Enthusiastic agreement on the necessity of voluminous writing is what brought the three of us together on our newest collaboration, From Striving to Thriving Writers: Strategies that Jump-Start Writing (Scholastic, 2018). In this book, we offer a wide variety of frameworks to guide student-directed learning, engaging students in writing by providing them with both choice and predefined linguistic and content-area objectives. We offer three key strategies that engage students in writing about their learning with purpose.

The purpose of writing with purpose:

Set clear objectives at the beginning of the writing lesson, such as: Today we will practice using similes in order to write about electricity (or a social studies, math or language arts topic). Students immediately recognize the purpose of the writing lesson. They engage in harnessing the power of the literary element because it is not being taught in isolation. Instead, it’s immediately applied to their content-area learning. Our goal is not writing for publication as much as writing to express understanding. Kids get it.

Provide guidance for organization and structure before writing. We offer students graphic organizers (GO sheets) to guide their research and collaboration. Discussion promotes learning (Boulder, 2009). Directing this discussion is imperative in order to achieve the objectives of the lesson. A GO sheet gives students independence, guidance, and a reason to talk about their learning. The subsequent writing then becomes an artifact of this collaboration. Note: A GO sheet is NOT a worksheet. It is a reference to sit beside students as they create text. A worksheet is completed once all the blanks are filled in, over and done. A GO sheet is a starting place.

We also co-construct to model the writing process. Not just the first version, but we also work together to modify the text into a second and maybe even a third version. Students go into their writing process with an “I can do that” attitude. After all, they already have done it with the class.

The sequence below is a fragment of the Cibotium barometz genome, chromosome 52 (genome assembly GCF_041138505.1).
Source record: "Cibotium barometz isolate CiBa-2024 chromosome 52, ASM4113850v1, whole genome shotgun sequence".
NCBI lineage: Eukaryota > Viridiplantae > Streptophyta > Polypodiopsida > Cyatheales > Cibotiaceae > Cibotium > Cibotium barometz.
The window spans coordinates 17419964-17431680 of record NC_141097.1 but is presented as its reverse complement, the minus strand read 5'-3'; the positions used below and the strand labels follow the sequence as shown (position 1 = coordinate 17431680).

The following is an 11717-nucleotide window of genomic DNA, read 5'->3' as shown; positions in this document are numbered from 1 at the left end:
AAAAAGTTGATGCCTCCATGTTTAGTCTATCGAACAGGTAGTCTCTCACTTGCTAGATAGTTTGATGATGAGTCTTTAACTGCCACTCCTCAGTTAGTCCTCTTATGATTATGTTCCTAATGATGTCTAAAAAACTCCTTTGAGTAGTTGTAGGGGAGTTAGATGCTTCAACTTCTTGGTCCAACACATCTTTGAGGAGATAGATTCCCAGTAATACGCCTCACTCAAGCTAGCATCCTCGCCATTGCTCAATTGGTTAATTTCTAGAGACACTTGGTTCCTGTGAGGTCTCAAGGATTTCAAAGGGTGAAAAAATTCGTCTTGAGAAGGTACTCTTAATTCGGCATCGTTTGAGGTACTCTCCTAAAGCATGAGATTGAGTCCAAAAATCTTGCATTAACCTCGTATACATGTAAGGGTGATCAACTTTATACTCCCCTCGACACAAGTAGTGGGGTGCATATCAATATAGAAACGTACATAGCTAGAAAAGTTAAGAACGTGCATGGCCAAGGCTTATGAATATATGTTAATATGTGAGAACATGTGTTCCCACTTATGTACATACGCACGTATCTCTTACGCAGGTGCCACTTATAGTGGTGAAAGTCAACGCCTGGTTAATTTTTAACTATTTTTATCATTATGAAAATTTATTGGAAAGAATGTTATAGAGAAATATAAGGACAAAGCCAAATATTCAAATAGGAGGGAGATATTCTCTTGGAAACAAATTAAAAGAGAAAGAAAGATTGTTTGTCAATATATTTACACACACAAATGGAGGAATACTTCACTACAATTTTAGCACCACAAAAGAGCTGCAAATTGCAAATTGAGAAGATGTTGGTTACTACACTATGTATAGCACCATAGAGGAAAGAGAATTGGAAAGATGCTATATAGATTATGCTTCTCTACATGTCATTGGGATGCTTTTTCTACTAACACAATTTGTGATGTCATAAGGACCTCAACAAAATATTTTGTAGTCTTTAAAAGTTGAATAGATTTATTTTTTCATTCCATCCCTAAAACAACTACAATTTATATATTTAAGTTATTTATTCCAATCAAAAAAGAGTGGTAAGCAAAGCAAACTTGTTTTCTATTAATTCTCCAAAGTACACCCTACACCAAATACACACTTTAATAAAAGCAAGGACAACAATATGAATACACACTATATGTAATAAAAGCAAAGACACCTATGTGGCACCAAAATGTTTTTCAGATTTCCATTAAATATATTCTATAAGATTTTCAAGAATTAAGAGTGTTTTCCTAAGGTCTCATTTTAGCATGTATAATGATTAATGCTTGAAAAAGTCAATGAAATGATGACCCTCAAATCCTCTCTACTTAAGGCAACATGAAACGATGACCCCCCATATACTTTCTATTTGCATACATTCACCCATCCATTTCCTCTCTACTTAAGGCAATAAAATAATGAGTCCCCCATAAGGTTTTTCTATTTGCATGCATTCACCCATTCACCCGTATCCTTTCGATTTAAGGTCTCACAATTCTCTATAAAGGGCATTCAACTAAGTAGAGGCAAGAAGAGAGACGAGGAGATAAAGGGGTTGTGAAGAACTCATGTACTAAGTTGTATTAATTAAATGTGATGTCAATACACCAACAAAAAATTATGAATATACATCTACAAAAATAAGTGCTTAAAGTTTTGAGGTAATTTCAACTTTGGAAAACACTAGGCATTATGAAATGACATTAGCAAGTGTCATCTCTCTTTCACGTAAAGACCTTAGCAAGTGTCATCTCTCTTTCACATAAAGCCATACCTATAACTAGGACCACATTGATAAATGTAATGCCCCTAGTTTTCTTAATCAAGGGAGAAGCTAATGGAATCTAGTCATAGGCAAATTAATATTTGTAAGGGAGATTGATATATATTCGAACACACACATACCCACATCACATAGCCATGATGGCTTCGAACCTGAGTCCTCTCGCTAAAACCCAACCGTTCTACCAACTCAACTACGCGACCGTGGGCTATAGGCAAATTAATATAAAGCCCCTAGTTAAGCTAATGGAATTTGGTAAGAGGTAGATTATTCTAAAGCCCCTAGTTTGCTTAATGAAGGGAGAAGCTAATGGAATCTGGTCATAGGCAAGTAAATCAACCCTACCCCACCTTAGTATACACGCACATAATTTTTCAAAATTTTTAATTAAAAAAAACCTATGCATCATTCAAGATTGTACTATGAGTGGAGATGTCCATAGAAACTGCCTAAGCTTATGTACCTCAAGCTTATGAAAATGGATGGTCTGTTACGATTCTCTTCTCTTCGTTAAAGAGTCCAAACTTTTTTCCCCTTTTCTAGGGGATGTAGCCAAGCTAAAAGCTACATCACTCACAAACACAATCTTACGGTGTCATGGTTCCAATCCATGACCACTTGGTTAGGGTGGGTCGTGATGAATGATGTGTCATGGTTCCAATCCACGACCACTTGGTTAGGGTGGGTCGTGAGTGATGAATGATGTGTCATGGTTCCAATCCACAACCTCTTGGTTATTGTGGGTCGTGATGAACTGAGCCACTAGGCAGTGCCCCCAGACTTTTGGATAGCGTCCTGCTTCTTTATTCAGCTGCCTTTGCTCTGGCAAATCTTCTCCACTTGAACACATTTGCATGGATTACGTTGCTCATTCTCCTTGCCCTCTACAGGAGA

Title each initial piece of writing Version 1. We want to build in the expectation that this is an evolving document. The concept of going from a first draft to a polished text is too big of a leap for striving writers, especially. We use the word “draft” as a verb. In creating a Version 1, we forgive ourselves for mistakes and free ourselves to take risks. Nothing makes us happier than to hear paired writers exclaim, “Oh, just write it down. It’s only Version 1.” Students are so enthusiastic about this, sometimes they get competitive: “What version are you on? I’m on Version 7.” We applaud that!

As writers ourselves, we greet every piece of writing with the expectation that this thing is going to evolve, never quite sure exactly where the process will take us. Like video games and computer programs, writing “levels up.” As students play with words and write with purpose, they instinctively see the advantages of adding, subtracting, and substituting words, while employing various sentence structures to communicate their message precisely and concisely.

Su, T. (Ed.). (2009, January 1). CU-Boulder Researchers Show Why Peer Discussion Improves Student Performance on ‘Clicker’Questions. Colorado University Boulder Today. Retrieved from https://www.colorado.edu/today/2009/01/01/cu-boulder-researchersshow-why-peer-discussion-improvesstudent-performance-clicker

Harvey, S., et al. (2018). From Striving to Thriving Writers, Strategies the Jump-start Writing. Scholastic.

Response From Kathy Glass